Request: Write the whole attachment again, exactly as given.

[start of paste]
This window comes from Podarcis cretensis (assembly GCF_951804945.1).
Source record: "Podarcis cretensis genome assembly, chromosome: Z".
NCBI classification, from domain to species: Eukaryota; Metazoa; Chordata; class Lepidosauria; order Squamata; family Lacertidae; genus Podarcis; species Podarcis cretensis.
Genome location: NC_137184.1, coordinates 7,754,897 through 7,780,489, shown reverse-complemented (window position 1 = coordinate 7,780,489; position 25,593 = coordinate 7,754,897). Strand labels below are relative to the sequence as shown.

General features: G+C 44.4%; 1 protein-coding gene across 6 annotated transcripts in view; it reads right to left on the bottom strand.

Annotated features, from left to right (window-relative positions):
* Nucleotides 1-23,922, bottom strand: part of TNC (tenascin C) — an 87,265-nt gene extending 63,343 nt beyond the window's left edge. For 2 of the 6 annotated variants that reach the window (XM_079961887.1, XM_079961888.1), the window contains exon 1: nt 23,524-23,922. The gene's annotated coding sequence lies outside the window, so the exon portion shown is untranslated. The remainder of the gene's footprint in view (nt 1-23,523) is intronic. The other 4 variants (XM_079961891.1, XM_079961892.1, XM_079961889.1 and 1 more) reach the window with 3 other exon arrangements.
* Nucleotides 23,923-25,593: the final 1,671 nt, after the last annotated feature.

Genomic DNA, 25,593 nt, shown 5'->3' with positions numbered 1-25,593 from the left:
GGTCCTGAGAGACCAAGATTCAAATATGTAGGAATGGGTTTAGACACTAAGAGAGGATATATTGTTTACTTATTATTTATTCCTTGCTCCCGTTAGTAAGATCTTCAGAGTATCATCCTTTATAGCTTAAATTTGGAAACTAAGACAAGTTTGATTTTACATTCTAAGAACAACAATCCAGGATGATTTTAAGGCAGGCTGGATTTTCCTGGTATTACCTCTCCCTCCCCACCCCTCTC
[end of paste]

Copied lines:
This window comes from Podarcis cretensis (assembly GCF_951804945.1).
Source record: "Podarcis cretensis genome assembly, chromosome: Z".
NCBI classification, from domain to species: Eukaryota; Metazoa; Chordata; class Lepidosauria; order Squamata; family Lacertidae; genus Podarcis; species Podarcis cretensis.
Genome location: NC_137184.1, coordinates 7,754,897 through 7,780,489, shown reverse-complemented (window position 1 = coordinate 7,780,489; position 25,593 = coordinate 7,754,897). Strand labels below are relative to the sequence as shown.

General features: G+C 44.4%; 1 protein-coding gene across 6 annotated transcripts in view; it reads right to left on the bottom strand.

Annotated features, from left to right (window-relative positions):
* Nucleotides 1-23,922, bottom strand: part of TNC (tenascin C) — an 87,265-nt gene extending 63,343 nt beyond the window's left edge. For 2 of the 6 annotated variants that reach the window (XM_079961887.1, XM_079961888.1), the window contains exon 1: nt 23,524-23,922. The gene's annotated coding sequence lies outside the window, so the exon portion shown is untranslated. The remainder of the gene's footprint in view (nt 1-23,523) is intronic. The other 4 variants (XM_079961891.1, XM_079961892.1, XM_079961889.1 and 1 more) reach the window with 3 other exon arrangements.
* Nucleotides 23,923-25,593: the final 1,671 nt, after the last annotated feature.

Genomic DNA, 25,593 nt, shown 5'->3' with positions numbered 1-25,593 from the left:
GGTCCTGAGAGACCAAGATTCAAATATGTAGGAATGGGTTTAGACACTAAGAGAGGATATATTGTTTACTTATTATTTATTCCTTGCTCCCGTTAGTAAGATCTTCAGAGTATCATCCTTTATAGCTTAAATTTGGAAACTAAGACAAGTTTGATTTTACATTCTAAGAACAACAATCCAGGATGATTTTAAGGCAGGCTGGATTTTCCTGGTATTACCTCTCCCTCCCCACCCCTCTC